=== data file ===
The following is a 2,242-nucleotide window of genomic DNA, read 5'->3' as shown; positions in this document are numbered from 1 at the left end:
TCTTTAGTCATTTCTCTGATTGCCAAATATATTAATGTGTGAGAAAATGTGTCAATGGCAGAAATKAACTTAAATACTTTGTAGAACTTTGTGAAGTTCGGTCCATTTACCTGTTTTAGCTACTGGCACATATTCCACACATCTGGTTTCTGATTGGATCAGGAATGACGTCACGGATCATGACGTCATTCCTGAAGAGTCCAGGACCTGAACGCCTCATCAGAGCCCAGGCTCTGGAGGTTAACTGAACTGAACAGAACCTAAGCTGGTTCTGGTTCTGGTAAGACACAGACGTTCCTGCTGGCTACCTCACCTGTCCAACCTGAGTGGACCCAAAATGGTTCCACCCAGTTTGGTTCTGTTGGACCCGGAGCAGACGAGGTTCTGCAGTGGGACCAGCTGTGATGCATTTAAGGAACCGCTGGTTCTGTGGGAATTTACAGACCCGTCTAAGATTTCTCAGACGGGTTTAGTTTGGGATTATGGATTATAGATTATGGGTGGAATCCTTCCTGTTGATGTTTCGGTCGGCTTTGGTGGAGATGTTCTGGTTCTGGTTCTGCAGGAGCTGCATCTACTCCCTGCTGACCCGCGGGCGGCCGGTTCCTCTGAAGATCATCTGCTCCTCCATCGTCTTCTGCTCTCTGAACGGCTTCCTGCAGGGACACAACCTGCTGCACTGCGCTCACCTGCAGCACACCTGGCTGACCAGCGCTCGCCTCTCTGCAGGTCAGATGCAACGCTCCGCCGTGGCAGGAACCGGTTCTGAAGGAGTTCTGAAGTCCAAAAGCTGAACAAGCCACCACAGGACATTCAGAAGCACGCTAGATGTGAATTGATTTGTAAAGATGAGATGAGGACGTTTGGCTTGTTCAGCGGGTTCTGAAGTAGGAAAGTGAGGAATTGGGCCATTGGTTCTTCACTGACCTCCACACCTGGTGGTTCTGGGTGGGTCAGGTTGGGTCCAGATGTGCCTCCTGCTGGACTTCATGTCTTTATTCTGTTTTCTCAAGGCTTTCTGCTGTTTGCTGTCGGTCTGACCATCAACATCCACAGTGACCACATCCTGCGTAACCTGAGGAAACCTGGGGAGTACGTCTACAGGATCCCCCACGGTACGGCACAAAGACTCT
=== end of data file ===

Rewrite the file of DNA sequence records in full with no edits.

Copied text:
The following is a 2,242-nucleotide window of genomic DNA, read 5'->3' as shown; positions in this document are numbered from 1 at the left end:
TCTTTAGTCATTTCTCTGATTGCCAAATATATTAATGTGTGAGAAAATGTGTCAATGGCAGAAATKAACTTAAATACTTTGTAGAACTTTGTGAAGTTCGGTCCATTTACCTGTTTTAGCTACTGGCACATATTCCACACATCTGGTTTCTGATTGGATCAGGAATGACGTCACGGATCATGACGTCATTCCTGAAGAGTCCAGGACCTGAACGCCTCATCAGAGCCCAGGCTCTGGAGGTTAACTGAACTGAACAGAACCTAAGCTGGTTCTGGTTCTGGTAAGACACAGACGTTCCTGCTGGCTACCTCACCTGTCCAACCTGAGTGGACCCAAAATGGTTCCACCCAGTTTGGTTCTGTTGGACCCGGAGCAGACGAGGTTCTGCAGTGGGACCAGCTGTGATGCATTTAAGGAACCGCTGGTTCTGTGGGAATTTACAGACCCGTCTAAGATTTCTCAGACGGGTTTAGTTTGGGATTATGGATTATAGATTATGGGTGGAATCCTTCCTGTTGATGTTTCGGTCGGCTTTGGTGGAGATGTTCTGGTTCTGGTTCTGCAGGAGCTGCATCTACTCCCTGCTGACCCGCGGGCGGCCGGTTCCTCTGAAGATCATCTGCTCCTCCATCGTCTTCTGCTCTCTGAACGGCTTCCTGCAGGGACACAACCTGCTGCACTGCGCTCACCTGCAGCACACCTGGCTGACCAGCGCTCGCCTCTCTGCAGGTCAGATGCAACGCTCCGCCGTGGCAGGAACCGGTTCTGAAGGAGTTCTGAAGTCCAAAAGCTGAACAAGCCACCACAGGACATTCAGAAGCACGCTAGATGTGAATTGATTTGTAAAGATGAGATGAGGACGTTTGGCTTGTTCAGCGGGTTCTGAAGTAGGAAAGTGAGGAATTGGGCCATTGGTTCTTCACTGACCTCCACACCTGGTGGTTCTGGGTGGGTCAGGTTGGGTCCAGATGTGCCTCCTGCTGGACTTCATGTCTTTATTCTGTTTTCTCAAGGCTTTCTGCTGTTTGCTGTCGGTCTGACCATCAACATCCACAGTGACCACATCCTGCGTAACCTGAGGAAACCTGGGGAGTACGTCTACAGGATCCCCCACGGTACGGCACAAAGACTCT